The buyers agent should work with you, they should find out what is important to you. For example; What kind of property are you looking for? What are your wants and needs? What area are you hoping to purchase in? This information allows the buyers agent to start the search for your ideal purchase. They will undertake the due diligence and legwork to create a short list of possible properties to review. They should be able to eliminate any properties that appear relevant, but on further inspection aren’t quite right. The buyers agent will use their working relationships with selling agents to review any “off market” listings and new upcoming listings.
The buyers agent will provide analysis of any shortlisted properties. Analysing the quality and value of the property, the listed price, the current market conditions and anticipated value.
Once a property has been selected the Buyers Agent will negotiate on your behalf, they are experienced negotiators and will work to achieve the best possible price, or to represent and bid for you at auction.
The Buyers agent service also includes Pre Settlement and Contract Conditional Process. Managing the conditional phase of the contract to ensure that all obligations and deadlines are met. The introduction or liaising with solicitors for conveyancing and arranging of building and pest inspections. The buyers agent will also attend pre settlement inspections to ensure that everything is in order prior to settlement.
Buyers agents are becoming increasingly popular in Brisbane and across South East Queensland. Whether you are a first home buyer, a property investor or looking to purchase a million dollar investment, we can help you with your property journey, to find out how contact us today. Visit www.qstateproperties.com.au or call on 1300 778 283.
Negotiating skills are essential to have in many situations particularly when you're navigating the purchase of large items or assets. With the high value that property transactions attract, knowing how to navigate the negotiation process is crucial. Not only can strong negotiation skills help you in other areas of your life, but it can save you thousands of dollars. Here are a few things to remember when you're negotiating your next property transaction.
It's got to feel win-win
The negotiation process needs to feel like a win for both parties in a transaction. If you negotiate too hard with a seller, they may not take you seriously, and the sale won't proceed. Similarly, if the seller negotiates too hard, you may be inclined to walk away. The key here is finding the middle ground for both parties to be happy with proceeding.
It's not all about dollars
While negotiating price is a big part of the property purchasing process, there are other terms and conditions that you shouldn't forget either. For example, as you negotiate on price, you can negotiate other terms and conditions too such as included fixtures and furnishings, finance terms, and building and pest terms. If you're buying a new property, you may have additional non- financial items you could negotiate as well including discounts on certain finishes and upgrades.
Knowledge is power
Entering a negotiation without adequate knowledge will diminish your chances of getting what you want out of the transaction. When you're purchasing a property, make sure you invest the time in building your knowledge base about the local property market, relevant property sale comparisons, and rental yields for the area. At this point, it may be worth paying for information if it will save you time and help you determine whether to proceed with the transaction in the first place.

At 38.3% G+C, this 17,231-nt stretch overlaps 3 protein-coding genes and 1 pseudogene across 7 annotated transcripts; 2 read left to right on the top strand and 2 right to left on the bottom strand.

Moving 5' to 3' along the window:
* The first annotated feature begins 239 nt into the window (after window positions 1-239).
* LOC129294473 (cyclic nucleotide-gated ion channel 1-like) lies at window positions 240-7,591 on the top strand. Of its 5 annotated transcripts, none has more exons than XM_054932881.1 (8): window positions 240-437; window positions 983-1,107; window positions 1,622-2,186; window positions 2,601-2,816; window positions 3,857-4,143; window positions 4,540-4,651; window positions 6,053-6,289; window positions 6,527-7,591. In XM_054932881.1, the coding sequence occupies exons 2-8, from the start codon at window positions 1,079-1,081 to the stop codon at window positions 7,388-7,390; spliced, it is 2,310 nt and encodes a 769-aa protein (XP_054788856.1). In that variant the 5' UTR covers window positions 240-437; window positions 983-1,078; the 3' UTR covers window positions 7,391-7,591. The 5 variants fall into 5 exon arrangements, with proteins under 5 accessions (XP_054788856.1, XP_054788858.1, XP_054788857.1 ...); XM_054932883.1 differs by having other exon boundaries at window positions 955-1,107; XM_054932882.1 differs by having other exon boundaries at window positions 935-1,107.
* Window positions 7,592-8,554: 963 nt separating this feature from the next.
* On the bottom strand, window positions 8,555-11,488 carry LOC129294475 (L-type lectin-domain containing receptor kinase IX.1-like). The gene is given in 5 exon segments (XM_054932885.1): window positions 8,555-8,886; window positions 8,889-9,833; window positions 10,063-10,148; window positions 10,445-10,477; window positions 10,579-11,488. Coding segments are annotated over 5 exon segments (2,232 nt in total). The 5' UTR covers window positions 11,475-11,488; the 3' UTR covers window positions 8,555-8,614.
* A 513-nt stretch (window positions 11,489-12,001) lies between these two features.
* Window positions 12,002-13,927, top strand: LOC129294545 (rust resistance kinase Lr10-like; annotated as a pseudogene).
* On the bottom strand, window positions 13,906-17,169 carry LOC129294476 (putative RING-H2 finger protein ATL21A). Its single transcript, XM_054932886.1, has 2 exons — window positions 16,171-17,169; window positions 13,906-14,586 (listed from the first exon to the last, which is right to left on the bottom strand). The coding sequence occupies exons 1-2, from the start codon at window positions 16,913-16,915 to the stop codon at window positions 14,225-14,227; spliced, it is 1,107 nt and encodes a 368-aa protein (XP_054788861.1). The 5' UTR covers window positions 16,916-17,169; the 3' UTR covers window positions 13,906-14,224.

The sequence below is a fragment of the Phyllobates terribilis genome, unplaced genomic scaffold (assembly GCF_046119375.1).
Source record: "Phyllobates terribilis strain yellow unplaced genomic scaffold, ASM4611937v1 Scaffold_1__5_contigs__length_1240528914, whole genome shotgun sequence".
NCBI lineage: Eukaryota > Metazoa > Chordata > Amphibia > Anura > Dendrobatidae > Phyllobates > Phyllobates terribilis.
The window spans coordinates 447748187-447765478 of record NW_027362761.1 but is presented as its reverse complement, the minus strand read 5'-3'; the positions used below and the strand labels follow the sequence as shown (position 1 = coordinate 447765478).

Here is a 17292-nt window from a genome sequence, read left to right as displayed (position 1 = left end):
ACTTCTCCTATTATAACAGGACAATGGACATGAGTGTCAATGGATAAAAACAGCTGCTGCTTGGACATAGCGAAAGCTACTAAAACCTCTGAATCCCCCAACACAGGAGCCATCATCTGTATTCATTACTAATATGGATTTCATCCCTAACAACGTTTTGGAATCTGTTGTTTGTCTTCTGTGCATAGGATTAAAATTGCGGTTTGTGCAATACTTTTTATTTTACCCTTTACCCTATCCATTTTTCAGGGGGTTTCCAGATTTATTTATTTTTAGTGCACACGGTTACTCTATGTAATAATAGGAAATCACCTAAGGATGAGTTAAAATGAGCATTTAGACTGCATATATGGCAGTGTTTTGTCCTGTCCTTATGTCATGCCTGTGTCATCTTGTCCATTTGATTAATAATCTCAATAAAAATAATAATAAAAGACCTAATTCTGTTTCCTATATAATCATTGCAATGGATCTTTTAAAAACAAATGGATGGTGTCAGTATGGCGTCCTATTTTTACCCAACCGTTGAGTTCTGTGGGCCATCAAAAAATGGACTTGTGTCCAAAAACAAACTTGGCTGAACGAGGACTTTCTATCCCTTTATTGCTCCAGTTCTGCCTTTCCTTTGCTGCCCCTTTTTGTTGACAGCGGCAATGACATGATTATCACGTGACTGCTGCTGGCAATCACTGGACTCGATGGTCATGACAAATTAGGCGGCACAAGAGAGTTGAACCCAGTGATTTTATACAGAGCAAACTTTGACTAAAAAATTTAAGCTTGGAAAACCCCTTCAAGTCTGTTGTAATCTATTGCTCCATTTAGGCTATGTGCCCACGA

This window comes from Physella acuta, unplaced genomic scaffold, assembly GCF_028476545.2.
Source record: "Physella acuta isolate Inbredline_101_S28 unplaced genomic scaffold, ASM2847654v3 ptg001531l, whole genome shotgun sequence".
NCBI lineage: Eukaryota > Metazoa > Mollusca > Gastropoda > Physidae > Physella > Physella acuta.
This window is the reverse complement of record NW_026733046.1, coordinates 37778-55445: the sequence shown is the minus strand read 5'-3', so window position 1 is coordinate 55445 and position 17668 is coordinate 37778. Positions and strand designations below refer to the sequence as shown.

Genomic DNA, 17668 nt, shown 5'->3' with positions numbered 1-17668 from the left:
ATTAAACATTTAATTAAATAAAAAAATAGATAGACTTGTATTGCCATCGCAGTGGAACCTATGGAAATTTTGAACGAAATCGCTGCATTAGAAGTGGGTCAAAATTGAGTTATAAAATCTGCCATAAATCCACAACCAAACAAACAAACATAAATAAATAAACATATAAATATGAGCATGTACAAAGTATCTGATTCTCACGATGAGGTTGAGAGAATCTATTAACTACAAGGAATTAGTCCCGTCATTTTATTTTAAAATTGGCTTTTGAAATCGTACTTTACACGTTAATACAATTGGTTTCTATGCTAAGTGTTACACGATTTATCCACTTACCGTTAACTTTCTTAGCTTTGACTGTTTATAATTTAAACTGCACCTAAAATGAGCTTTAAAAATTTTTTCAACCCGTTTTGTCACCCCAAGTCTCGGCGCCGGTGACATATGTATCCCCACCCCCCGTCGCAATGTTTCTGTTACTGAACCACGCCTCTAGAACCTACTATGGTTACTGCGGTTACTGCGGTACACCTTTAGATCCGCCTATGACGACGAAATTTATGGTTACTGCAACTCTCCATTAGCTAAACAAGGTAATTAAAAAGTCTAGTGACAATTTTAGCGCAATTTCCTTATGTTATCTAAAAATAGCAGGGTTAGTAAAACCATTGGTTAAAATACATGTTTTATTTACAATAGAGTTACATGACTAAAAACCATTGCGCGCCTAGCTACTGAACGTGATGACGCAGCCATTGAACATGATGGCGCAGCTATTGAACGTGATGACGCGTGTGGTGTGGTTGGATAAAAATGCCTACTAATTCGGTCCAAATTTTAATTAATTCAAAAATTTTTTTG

Keep your options open
You never want to enter a negotiation appearing like this is your only option. Make sure the other party is convinced that you're looking at other properties and you have other options. Simply mention that you're looking at other options as you lay out the facts and figures in the negotiation process.
Have an expert help you
If you're new to negotiating, or the thought of negotiating a big transaction intimidates you, invest in getting some coaching to help you through the process. You could even engage someone to help in the property purchase process directly. Q State Properties can assist with our Buyers Agent Service.
If you would like to know on how we can help you with your next property transaction please do not hesitate to give us a call on 1300 778 283 or email firstname.lastname@example.org
The holiday season a perfect time to catch up on reading. If you're typically a nonfiction reader, your reading time can be put to good use by learning more about property investment in Australia. Here's our list of property investment books that will help you learn while you recharge for 2019.
From 0 to 130 properties in 3.5 years - Steve McKnight
Steve McKnight's From 0 to 130 Properties in 3.5 Yearsis an inspiring read that shows readers how McKnight and his business partner built their portfolio. The book includes details about the individual properties that make up their portfolio and an outline of the numbers on each property. If you're aiming to build a cash flow positive portfolio, this book will help you understand the numbers and Australia's property market, while sharing details about how to effectively manage your finances.
How to Create an Income for Life - Margaret Lomas
Margaret Lomas has written several books about property investment, particularly positive cash flow properties. In How to Create an Income for Life, Lomas discusses not only how to build a cash flow positive portfolio, but she also touches on how to achieve financial freedom.
Rich Dad's Guide to Investing - Robert Kiyosaki
No investment reading list would be completed without Robert Kiyosaki's books! Covering investing in general, Kiyosaki's Rich Dad's Guide to Investing provides an insight into share trading and how to approach your property investing with a business-focused mindset. Following on from his first two books, Rich Dad, Poor Dad and The Cash Flow Quadrant, Kiyosaki's books will help you understand investment principles that stand the test of time across all asset classes.
Your Property Success with Renovation - Jane Slack-Smith